But a lot of Drupal’s government growth is driven by the same reasons it is gaining private-sector popularity. “Due to its flexible, modular architecture, Drupal can be used for small to incredibly large builds. You can still meet niche needs while meeting the robust needs of the enterprise,” said Jacob Redding, executive director of the Drupal Association, which supports the Drupal project and maintains Drupal.org.

At its most basic level, the argument for Drupal tends to be financial. As an open source model, it spares user agencies from costly licensing fees and vendor lock-in. The resulting cost savings can be redistributed, adding value in other ways.

“Drupal’s selling point, in many ways, is value,” said Eric Miller, principal for Portland, Ore.-based Squishymedia, the vendor behind Drupal builds for the U.S. Department of Agriculture, National Oceanic and Atmospheric Administration and the state of Oregon. “It is a very stable, mature platform that is not a cobbled-together, makeshift solution. It offers flexibility, robustness and scalability, along with a compelling [total cost of ownership] calculation.”

For public-sector users, in particular, Drupal offers several incentives. The community-driven nature of the platform allows government agencies to feed back into its development and growth, ultimately influencing how Drupal evolves. “That’s where open source really starts to pay dividends,” said Treehouse Agency’s Caccavano.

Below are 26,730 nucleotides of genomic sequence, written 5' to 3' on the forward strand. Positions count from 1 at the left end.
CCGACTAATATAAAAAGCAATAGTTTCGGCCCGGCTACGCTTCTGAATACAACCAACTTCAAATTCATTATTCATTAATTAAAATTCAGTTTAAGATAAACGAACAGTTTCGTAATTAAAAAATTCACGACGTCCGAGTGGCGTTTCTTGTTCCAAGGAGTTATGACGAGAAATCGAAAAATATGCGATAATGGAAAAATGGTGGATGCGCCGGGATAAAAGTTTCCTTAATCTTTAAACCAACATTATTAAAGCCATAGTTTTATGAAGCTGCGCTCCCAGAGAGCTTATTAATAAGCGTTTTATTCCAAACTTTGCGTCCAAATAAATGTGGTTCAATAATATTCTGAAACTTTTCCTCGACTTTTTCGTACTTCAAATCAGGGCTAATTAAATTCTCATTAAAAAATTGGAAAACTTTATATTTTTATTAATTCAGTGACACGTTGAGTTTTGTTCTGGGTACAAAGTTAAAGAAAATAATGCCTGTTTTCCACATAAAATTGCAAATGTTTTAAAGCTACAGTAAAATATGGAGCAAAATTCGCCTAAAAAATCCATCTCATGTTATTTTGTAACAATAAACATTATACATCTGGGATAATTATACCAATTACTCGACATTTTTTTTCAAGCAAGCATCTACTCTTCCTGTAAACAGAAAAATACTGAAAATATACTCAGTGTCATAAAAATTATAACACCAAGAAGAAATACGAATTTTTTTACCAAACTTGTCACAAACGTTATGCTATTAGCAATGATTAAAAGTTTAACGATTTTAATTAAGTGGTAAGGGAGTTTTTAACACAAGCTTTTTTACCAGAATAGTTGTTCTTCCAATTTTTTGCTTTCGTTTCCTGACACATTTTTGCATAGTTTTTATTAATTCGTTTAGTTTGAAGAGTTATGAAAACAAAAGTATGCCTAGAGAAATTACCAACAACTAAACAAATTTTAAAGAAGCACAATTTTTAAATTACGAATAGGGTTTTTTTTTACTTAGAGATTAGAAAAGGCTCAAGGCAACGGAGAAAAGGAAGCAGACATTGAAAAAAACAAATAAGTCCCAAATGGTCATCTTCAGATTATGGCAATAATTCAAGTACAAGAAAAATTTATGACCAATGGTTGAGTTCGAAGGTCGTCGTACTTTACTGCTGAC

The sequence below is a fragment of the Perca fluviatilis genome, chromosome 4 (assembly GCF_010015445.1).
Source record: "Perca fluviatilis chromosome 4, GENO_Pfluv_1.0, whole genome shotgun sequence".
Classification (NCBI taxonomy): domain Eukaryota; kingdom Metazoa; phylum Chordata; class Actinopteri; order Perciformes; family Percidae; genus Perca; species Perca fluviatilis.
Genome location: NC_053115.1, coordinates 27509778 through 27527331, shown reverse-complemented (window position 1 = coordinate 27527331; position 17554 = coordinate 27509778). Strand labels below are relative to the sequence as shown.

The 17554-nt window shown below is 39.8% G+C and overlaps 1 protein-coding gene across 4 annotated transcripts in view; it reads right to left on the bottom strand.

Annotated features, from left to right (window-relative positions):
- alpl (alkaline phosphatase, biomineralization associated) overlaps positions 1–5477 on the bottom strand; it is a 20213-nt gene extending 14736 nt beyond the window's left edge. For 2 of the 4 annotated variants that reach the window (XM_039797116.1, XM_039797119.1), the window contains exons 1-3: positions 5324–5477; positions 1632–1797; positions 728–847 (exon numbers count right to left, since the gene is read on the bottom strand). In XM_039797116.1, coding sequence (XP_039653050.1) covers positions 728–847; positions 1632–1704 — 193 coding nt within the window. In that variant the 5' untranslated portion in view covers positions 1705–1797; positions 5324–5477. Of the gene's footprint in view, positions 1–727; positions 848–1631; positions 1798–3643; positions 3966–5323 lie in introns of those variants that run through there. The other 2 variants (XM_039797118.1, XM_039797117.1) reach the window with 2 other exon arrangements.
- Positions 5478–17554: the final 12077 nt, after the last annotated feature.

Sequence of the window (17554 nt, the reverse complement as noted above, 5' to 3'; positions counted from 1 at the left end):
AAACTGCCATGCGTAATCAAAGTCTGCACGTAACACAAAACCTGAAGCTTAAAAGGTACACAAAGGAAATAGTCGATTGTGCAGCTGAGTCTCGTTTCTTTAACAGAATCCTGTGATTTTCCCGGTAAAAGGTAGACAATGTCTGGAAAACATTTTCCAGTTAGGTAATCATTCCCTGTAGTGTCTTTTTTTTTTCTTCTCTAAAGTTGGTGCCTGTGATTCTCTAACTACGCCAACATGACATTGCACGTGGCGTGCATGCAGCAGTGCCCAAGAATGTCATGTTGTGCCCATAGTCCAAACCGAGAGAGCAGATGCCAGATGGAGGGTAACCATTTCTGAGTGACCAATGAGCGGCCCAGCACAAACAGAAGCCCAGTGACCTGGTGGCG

“Government agencies are in the business of serving the public. With open source in general, and Drupal in particular, agencies are able to achieve a bigger public benefit from a single investment,” said Kurt Voelker, CTO of Forum One Communications, the vendor behind a Drupal build for the International Programs Center of the U.S. Census Bureau and a recently awarded three-year Drupal project for the U.S. Environmental Protection Agency. “With Drupal, agencies can share and reuse code, reducing labor costs, and drastically accelerate the pace with which every agency can innovate.”

Possibly the biggest hurdle to Drupal adoption in government — security — has all but eroded, said Jeff Walpole, CEO of Phase2 Technology, the vendorbehind the Georgia migration, House of Representatives and FEMA, and part of the team that completed Whitehouse.gov. With the White House’s adoption of Drupal, questions and criticisms around security and compliance no longer hold much sway. “Lack of understanding, fear, uncertainty, doubt, concerns around security — those things have all really dropped off in the last year,” he explained.

Drupal has made major strides on security and compliance issues, added Squishymedia’s Miller, with strict adherence to best practices, and access to all source code for security and auditing purposes. Still, he said, there is a level of flexibility and agility required to explore open source, which by nature is about free software and agile development.

“I was part of the White House New Media team when Whitehouse.gov moved to Drupal, and I experienced firsthand how it helped pave the way for other government entities to make similar transitions,” said Croft from the Energy Department. “The unique requirements of developing for government — from security to accessibility mandates — were wrestled with and subsequently resolved and helped make the case for a smooth adoption of Drupal at Energy, and for any other government entities, for that matter.”

Jessica Meyer Maria  |  Contributing Writer

Jess Meyer Maria has written for online and print publications across the United States, New Zealand and Australia.